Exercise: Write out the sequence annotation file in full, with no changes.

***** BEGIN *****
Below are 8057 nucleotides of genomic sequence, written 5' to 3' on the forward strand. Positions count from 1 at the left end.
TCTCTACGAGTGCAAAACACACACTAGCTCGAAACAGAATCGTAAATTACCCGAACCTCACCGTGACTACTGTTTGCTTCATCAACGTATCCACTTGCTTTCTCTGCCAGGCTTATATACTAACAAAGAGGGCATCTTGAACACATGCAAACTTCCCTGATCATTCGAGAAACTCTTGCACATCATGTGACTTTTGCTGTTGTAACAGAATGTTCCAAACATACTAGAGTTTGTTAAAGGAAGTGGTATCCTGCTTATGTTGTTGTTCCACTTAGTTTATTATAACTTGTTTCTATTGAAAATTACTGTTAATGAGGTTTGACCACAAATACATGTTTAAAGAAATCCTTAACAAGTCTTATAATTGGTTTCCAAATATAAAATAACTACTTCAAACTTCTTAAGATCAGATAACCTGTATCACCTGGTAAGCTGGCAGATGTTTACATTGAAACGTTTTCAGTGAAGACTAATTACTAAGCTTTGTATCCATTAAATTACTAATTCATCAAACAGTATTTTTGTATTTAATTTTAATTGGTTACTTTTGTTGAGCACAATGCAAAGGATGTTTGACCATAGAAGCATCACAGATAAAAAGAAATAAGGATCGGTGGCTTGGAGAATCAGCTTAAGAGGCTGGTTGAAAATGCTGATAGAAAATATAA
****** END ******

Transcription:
Below are 8057 nucleotides of genomic sequence, written 5' to 3' on the forward strand. Positions count from 1 at the left end.
TCTCTACGAGTGCAAAACACACACTAGCTCGAAACAGAATCGTAAATTACCCGAACCTCACCGTGACTACTGTTTGCTTCATCAACGTATCCACTTGCTTTCTCTGCCAGGCTTATATACTAACAAAGAGGGCATCTTGAACACATGCAAACTTCCCTGATCATTCGAGAAACTCTTGCACATCATGTGACTTTTGCTGTTGTAACAGAATGTTCCAAACATACTAGAGTTTGTTAAAGGAAGTGGTATCCTGCTTATGTTGTTGTTCCACTTAGTTTATTATAACTTGTTTCTATTGAAAATTACTGTTAATGAGGTTTGACCACAAATACATGTTTAAAGAAATCCTTAACAAGTCTTATAATTGGTTTCCAAATATAAAATAACTACTTCAAACTTCTTAAGATCAGATAACCTGTATCACCTGGTAAGCTGGCAGATGTTTACATTGAAACGTTTTCAGTGAAGACTAATTACTAAGCTTTGTATCCATTAAATTACTAATTCATCAAACAGTATTTTTGTATTTAATTTTAATTGGTTACTTTTGTTGAGCACAATGCAAAGGATGTTTGACCATAGAAGCATCACAGATAAAAAGAAATAAGGATCGGTGGCTTGGAGAATCAGCTTAAGAGGCTGGTTGAAAATGCTGATAGAAAATATAA